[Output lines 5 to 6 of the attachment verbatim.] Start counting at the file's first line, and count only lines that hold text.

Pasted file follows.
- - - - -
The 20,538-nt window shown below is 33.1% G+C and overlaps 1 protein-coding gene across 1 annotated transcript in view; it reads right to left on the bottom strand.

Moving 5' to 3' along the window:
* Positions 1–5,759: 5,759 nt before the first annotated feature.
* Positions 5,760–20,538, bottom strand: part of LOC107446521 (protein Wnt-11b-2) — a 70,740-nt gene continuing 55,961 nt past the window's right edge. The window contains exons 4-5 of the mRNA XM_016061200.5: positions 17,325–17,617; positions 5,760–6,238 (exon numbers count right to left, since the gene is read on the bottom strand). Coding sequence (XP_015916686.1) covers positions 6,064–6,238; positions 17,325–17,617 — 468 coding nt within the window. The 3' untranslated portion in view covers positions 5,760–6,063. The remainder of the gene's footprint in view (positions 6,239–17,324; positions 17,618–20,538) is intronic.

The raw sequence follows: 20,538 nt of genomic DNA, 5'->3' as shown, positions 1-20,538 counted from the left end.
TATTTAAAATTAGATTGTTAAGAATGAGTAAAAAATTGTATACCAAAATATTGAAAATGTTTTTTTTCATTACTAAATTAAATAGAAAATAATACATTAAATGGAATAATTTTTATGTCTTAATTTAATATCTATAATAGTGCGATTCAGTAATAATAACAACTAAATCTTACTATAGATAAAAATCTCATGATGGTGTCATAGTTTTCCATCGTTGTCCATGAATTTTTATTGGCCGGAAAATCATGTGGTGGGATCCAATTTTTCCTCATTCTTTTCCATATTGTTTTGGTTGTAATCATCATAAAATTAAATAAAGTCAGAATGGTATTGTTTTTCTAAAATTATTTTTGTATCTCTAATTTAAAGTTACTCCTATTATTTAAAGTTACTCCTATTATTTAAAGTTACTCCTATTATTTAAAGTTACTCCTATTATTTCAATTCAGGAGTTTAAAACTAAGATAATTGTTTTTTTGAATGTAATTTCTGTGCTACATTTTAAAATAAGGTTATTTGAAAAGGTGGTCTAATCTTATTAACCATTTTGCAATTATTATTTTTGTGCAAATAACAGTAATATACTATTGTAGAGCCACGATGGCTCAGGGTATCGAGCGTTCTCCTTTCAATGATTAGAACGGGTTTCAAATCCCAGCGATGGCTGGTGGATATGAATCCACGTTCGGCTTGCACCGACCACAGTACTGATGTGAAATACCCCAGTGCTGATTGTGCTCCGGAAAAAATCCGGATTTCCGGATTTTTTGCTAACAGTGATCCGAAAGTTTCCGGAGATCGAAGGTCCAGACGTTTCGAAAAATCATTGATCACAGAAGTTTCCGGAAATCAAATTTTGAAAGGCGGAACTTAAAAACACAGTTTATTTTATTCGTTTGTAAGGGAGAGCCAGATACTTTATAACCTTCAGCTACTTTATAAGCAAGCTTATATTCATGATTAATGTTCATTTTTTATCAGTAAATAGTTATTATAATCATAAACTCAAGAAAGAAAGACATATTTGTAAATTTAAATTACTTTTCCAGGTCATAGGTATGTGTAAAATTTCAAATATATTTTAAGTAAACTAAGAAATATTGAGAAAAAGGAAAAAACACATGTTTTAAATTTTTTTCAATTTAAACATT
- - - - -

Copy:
The raw sequence follows: 20,538 nt of genomic DNA, 5'->3' as shown, positions 1-20,538 counted from the left end.
TATTTAAAATTAGATTGTTAAGAATGAGTAAAAAATTGTATACCAAAATATTGAAAATGTTTTTTTTCATTACTAAATTAAATAGAAAATAATACATTAAATGGAATAATTTTTATGTCTTAATTTAATATCTATAATAGTGCGATTCAGTAATAATAACAACTAAATCTTACTATAGATAAAAATCTCATGATGGTGTCATAGTTTTCCATCGTTGTCCATGAATTTTTATTGGCCGGAAAATCATGTGGTGGGATCCAATTTTTCCTCATTCTTTTCCATATTGTTTTGGTTGTAATCATCATAAAATTAAATAAAGTCAGAATGGTATTGTTTTTCTAAAATTATTTTTGTATCTCTAATTTAAAGTTACTCCTATTATTTAAAGTTACTCCTATTATTTAAAGTTACTCCTATTATTTAAAGTTACTCCTATTATTTCAATTCAGGAGTTTAAAACTAAGATAATTGTTTTTTTGAATGTAATTTCTGTGCTACATTTTAAAATAAGGTTATTTGAAAAGGTGGTCTAATCTTATTAACCATTTTGCAATTATTATTTTTGTGCAAATAACAGTAATATACTATTGTAGAGCCACGATGGCTCAGGGTATCGAGCGTTCTCCTTTCAATGATTAGAACGGGTTTCAAATCCCAGCGATGGCTGGTGGATATGAATCCACGTTCGGCTTGCACCGACCACAGTACTGATGTGAAATACCCCAGTGCTGATTGTGCTCCGGAAAAAATCCGGATTTCCGGATTTTTTGCTAACAGTGATCCGAAAGTTTCCGGAGATCGAAGGTCCAGACGTTTCGAAAAATCATTGATCACAGAAGTTTCCGGAAATCAAATTTTGAAAGGCGGAACTTAAAAACACAGTTTATTTTATTCGTTTGTAAGGGAGAGCCAGATACTTTATAACCTTCAGCTACTTTATAAGCAAGCTTATATTCATGATTAATGTTCATTTTTTATCAGTAAATAGTTATTATAATCATAAACTCAAGAAAGAAAGACATATTTGTAAATTTAAATTACTTTTCCAGGTCATAGGTATGTGTAAAATTTCAAATATATTTTAAGTAAACTAAGAAATATTGAGAAAAAGGAAAAAACACATGTTTTAAATTTTTTTCAATTTAAACATT